I do not have time to ask all the other questions I would like to raise which relate to the treaty that has been signed, the new appeals system, the right to legal advice for all asylum seekers sent to Rwanda, and whether additional moneys will be paid by the British Government for all of those, but I hope the Minister will come clean in his wind-up as to the exact costs of the scheme.

Order. To accommodate all Members as best I can, after Sir Robert Buckland, the time limit will drop to four minutes.

It is a pleasure to follow the Chair of the Home Affairs Committee, the right hon. Member for Kingston upon Hull North (Dame Diana Johnson), who addressed the motion tabled in the name of her Front Benchers and came to the meat of the issues in a succinct way. The arguments that she has put before the House are legitimate and merit close scrutiny by both her Committee and the Public Accounts Committee, and were the subject of a letter that she jointly sent with the Chair of that Committee, the hon. Member for Hackney South and Shoreditch (Dame Meg Hillier), on 8 December. Putting my Select Committee Chair hat on, I associate myself with those remarks in the spirit of cross-party co-operation.

However, Opposition Front Benchers have stumbled into what is, frankly, a debate between the Select Committees and the Government. They have missed a trick on this motion. We are now used to Humble Addresses, as they became a fad and a fashion much beloved of the now Leader of the Opposition when he was shadow Brexit Secretary back in 2017-18. Those of us who were Members of that Parliament may not want to be reminded of those times. I certainly remember being on the Front Bench as Solicitor General during the great debate on contempt of Parliament that we well remember—I bear the scars on my back.

I could simply fold my arms and say that Humble Addresses are very 2019, and perhaps we have moved on, but I will not because a number of past Humble Address motions have related to disclosure not to the full House but direct to Select Committees. Here is the point that we might have reached some compromise on. Select Committees are more than capable, through the good offices of their Chairs and Clerks, to hold sensitive information in a confidential way, yet still provide the scrutiny and accountability that, clearly, Parliament is here for. It has been done in the past, and on this occasion my hon. and hon. and learned Friends on the Front Bench should actively consider whether commercially sensitive information can be shared in a sensible way with the appropriate Select Committees.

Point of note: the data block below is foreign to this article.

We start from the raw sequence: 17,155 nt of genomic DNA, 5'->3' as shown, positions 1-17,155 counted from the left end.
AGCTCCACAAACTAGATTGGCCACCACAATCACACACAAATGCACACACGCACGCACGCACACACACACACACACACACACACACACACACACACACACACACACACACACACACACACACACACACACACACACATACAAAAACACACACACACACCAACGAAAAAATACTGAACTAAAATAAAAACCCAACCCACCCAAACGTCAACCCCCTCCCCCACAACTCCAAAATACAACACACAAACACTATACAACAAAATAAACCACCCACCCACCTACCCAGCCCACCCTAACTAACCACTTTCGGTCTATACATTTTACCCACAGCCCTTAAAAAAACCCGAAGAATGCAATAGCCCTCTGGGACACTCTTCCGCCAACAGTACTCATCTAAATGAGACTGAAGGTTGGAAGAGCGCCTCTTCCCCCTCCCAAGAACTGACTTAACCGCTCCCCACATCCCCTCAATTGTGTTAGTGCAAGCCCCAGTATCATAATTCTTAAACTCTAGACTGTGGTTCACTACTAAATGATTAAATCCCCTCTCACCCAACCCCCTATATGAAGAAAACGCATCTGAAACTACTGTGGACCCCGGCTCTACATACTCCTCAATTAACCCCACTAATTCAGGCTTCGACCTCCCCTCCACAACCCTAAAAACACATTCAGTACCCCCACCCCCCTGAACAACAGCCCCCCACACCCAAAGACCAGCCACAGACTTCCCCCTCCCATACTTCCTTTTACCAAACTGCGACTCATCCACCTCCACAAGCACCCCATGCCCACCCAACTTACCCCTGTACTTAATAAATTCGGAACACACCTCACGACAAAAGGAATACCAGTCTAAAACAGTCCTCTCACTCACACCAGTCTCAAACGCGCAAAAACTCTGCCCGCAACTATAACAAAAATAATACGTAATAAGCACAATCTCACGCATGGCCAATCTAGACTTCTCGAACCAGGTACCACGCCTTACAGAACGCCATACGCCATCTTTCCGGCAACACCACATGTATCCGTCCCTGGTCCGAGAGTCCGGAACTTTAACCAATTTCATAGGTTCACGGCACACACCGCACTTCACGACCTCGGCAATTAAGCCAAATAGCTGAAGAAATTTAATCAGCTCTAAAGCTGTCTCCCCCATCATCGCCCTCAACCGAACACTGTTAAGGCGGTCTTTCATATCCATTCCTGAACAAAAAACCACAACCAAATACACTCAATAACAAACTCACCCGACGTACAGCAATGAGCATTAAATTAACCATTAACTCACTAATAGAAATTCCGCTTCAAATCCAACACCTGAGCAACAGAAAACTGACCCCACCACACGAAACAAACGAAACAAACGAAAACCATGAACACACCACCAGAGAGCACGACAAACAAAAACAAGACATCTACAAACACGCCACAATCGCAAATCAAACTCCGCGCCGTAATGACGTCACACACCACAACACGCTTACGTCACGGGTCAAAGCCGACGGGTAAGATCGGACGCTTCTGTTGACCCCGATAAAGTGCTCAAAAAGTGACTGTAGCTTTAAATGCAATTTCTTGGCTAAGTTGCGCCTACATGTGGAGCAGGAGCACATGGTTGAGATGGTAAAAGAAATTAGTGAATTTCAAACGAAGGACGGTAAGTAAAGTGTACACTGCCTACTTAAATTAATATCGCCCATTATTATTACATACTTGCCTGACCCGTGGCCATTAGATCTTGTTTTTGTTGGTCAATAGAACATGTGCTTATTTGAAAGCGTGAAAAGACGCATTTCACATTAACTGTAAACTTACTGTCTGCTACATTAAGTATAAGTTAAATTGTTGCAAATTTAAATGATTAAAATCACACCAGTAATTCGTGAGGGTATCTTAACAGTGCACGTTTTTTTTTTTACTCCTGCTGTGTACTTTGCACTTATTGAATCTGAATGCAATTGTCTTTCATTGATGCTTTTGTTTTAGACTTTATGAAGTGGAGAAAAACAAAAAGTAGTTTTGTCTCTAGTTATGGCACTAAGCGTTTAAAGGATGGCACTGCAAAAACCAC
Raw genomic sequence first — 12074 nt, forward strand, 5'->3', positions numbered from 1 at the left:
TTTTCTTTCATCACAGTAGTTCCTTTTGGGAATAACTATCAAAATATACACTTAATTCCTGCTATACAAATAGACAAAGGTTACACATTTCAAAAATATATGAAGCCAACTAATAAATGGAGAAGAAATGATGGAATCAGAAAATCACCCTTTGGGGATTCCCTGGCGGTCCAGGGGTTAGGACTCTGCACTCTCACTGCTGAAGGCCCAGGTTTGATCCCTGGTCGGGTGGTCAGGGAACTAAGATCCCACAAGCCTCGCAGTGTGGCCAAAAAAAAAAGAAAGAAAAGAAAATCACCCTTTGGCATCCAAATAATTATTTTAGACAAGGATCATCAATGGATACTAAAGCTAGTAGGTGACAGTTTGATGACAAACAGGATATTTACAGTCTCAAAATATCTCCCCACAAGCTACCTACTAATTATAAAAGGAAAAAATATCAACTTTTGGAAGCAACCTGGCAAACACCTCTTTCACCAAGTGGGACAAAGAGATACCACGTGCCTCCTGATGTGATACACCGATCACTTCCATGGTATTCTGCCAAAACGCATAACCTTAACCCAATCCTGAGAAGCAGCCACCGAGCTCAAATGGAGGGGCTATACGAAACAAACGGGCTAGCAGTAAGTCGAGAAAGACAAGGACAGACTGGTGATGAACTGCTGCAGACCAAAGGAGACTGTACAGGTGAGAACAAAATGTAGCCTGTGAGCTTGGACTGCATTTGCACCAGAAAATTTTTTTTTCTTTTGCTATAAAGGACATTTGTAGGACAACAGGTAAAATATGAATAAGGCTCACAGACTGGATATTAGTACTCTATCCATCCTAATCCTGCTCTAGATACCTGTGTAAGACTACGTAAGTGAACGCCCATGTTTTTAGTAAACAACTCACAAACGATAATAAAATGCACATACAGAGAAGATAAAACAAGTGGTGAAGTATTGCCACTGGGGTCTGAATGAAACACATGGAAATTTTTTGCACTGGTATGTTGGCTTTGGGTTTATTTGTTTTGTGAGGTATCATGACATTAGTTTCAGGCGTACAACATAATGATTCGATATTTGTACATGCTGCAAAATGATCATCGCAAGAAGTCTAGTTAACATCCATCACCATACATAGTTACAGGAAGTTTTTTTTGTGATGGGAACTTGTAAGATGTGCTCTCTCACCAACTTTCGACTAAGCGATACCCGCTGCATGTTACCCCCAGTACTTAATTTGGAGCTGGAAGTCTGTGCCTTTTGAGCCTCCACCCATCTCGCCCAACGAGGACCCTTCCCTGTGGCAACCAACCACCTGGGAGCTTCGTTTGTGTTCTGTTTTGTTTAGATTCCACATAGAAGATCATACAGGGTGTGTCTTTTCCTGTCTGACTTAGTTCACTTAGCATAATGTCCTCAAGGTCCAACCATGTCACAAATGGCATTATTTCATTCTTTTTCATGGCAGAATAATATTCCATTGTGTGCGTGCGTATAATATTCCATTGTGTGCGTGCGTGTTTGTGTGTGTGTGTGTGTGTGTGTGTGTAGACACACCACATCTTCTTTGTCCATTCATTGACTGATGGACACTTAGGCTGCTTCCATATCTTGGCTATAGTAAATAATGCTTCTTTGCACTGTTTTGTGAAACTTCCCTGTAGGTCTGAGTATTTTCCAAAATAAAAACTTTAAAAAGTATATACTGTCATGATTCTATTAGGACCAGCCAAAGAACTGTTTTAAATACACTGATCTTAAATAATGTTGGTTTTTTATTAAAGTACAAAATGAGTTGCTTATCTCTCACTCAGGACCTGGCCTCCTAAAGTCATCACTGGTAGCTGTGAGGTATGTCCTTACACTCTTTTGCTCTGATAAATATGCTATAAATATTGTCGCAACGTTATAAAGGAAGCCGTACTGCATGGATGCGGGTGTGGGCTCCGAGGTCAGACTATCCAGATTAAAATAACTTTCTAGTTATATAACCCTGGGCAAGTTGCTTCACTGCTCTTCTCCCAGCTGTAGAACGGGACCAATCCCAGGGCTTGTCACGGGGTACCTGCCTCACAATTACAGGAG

The right hon. and learned Gentleman makes an interesting point. Both the Home Affairs Committee and the Public Accounts Committee have asked for information that we would hold confidentially, just to reassure ourselves about the value for money of these schemes. Sadly, we have been refused that information by the Home Office.

I know that a letter was sent to the permanent secretary. I could not find a reply—the Committee may not have had one—and I suggest that civil servants in the Home Office need to respond with expedition to the Committee to furnish them with information. That is how we could have proceeded. The Opposition Front Benchers have missed a trick by not couching their resolution in more specific terms, with the consent that I am sure would have been forthcoming from the respective Chairs of the Select Committees. But that is not the motion that we have before us.

As deputy Chair of the Public Accounts Committee, let me inform my right hon. and learned Friend and the House that the Committee has some of the most sensitive information available in a private reading room capacity, so there is no reason at all why we should not hold that information.

I am hugely grateful to my hon. Friend, a parliamentarian of great experience. He is absolutely right to make that point. I urge consideration of that course upon my hon. and learned Friend the Member for Mid Dorset and North Poole (Michael Tomlinson) at the Dispatch Box, to consider whether that could be a way forward.